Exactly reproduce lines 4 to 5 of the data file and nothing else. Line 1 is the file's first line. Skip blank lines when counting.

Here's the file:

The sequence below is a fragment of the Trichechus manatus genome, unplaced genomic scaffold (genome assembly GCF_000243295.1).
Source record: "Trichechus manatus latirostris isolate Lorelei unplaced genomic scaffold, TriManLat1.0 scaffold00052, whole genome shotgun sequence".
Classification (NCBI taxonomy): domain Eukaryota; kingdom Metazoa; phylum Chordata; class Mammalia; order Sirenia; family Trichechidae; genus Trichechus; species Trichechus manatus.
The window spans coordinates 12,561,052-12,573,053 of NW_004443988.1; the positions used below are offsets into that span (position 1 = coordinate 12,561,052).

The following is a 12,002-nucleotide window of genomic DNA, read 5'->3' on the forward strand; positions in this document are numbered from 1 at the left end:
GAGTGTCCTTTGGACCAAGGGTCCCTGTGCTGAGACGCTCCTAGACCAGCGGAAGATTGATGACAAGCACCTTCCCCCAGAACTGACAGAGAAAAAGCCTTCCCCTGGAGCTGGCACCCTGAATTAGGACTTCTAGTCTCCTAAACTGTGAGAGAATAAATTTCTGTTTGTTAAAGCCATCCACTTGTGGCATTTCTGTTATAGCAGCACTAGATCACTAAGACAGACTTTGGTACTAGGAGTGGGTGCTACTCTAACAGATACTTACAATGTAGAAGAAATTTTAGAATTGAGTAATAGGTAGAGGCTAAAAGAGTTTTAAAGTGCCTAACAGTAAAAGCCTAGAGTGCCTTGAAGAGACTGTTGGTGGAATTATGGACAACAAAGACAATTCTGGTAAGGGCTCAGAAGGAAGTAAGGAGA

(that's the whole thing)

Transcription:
The window spans coordinates 12,561,052-12,573,053 of NW_004443988.1; the positions used below are offsets into that span (position 1 = coordinate 12,561,052).

The following is a 12,002-nucleotide window of genomic DNA, read 5'->3' on the forward strand; positions in this document are numbered from 1 at the left end: